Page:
MARTINEZ (CBS SF) — Meals on Wheels of Contra Costa launched an urgent appeal for more donations Monday, saying that a funding shortage could force it to drop 200 people from its roster of 1,200 seniors receiving home-delivered meals.
The Martinez-based nonprofit group currently uses 800 volunteers per year to deliver one nutritious meal each day to 1,200 homebound, low-income elderly people throughout Contra Costa County, according to program director Paul Kraintz.
Kraintz said the organization has been struggling with budget problems for several reasons, including reduced donations and increased need stemming from the recent recession.
But he said a crucial blow has been the loss of $100,000 in funding as a result of the federal budget sequestration.
“The sequestration was a bridge way too far,” he said.
“We’re always struggling with increased need for services and not enough revenue, but when the federal government hit us for $100,000, it made it so we had to act differently,” he said.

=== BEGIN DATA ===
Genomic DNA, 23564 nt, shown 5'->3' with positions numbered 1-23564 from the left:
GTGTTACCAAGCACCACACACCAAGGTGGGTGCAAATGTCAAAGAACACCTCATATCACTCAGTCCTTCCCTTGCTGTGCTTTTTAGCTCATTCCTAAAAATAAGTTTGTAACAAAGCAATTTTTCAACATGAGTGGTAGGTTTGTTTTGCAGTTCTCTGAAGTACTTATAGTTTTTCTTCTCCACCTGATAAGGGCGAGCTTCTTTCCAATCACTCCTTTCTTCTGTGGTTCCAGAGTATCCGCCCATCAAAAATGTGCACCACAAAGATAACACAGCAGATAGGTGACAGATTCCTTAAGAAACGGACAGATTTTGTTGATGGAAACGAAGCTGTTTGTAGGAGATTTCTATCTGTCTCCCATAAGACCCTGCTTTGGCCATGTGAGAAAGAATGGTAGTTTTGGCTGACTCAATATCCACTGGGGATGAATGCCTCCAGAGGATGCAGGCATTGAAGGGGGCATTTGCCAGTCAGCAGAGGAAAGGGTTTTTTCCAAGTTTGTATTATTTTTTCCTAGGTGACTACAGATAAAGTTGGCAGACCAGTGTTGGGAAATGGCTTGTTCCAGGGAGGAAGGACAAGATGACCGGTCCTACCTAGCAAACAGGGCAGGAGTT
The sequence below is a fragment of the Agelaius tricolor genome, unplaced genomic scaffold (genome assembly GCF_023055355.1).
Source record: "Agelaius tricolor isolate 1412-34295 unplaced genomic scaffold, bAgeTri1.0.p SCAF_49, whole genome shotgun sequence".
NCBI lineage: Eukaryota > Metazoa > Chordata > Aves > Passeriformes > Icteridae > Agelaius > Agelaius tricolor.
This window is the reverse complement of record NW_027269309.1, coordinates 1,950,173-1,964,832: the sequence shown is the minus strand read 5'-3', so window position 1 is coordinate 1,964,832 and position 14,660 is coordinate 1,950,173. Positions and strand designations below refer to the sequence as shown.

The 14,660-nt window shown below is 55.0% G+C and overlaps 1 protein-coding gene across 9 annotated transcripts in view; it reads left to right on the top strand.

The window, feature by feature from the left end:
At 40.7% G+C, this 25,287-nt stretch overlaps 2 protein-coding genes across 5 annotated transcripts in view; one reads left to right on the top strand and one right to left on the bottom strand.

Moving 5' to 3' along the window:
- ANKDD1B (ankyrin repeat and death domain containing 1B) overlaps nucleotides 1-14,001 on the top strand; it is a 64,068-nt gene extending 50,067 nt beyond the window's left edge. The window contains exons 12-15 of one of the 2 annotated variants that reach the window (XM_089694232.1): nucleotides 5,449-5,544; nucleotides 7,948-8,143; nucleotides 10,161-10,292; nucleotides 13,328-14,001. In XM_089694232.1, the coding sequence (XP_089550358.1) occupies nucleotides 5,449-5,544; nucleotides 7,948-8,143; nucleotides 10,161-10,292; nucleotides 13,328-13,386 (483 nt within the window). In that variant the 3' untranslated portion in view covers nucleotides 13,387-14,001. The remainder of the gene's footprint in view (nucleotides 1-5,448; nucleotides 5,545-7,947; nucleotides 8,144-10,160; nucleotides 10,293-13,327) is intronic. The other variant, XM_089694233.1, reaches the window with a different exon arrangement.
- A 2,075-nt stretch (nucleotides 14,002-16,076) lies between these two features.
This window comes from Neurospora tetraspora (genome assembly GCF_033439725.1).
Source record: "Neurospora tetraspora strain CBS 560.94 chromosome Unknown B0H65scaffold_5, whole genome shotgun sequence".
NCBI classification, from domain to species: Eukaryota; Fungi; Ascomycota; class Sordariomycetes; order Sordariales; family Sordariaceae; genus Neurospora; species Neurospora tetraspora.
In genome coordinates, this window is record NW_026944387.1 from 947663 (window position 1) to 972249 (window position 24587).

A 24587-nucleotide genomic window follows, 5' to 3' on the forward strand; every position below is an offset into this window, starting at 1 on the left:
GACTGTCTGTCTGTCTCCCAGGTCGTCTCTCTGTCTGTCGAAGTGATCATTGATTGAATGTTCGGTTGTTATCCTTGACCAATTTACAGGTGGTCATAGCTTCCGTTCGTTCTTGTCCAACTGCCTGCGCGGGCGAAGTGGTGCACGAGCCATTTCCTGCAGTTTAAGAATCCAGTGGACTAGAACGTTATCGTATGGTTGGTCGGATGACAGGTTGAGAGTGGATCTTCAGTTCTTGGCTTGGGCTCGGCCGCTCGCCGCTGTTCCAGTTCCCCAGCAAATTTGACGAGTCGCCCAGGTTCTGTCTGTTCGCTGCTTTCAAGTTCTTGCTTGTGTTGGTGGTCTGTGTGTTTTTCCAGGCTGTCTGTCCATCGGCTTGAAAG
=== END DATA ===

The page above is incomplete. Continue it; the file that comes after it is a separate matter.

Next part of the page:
Kraintz said the program has an annual budget of $3.5 million. About 60 percent of that comes from donations from individuals and foundations and contributions from the seniors, who pay on a sliding scale ranging from zero to $5 for the meals.
The other 40 percent comes from state, local and federal governments. Until recently, that included $500,000 per year from the senior nutrition program of the federal Administration for Community Living, formerly known as the Administration of Aging.
Sequestration will reduce that amount by $100,000, Kraintz said. “We’re pedaling as fast as we can to try to find new funding,” he said.
People who would like to donate to the program may mail a contribution to Meals on Wheels of Contra Costa, PO Box 3195, Martinez, CA 94553, or donate via the group’s website: www.mealsonwheelsofcontracosta.org.
Kraintz said the program is important for both nutrition and social contact for frail seniors.
“For most of the seniors we serve, we are their only source of receiving a daily nutritious meal, and frequently, the volunteer is the only contact for many of our housebound elders,” he said.
“Our volunteers are really looking in on this person to make sure the person is OK,” he said.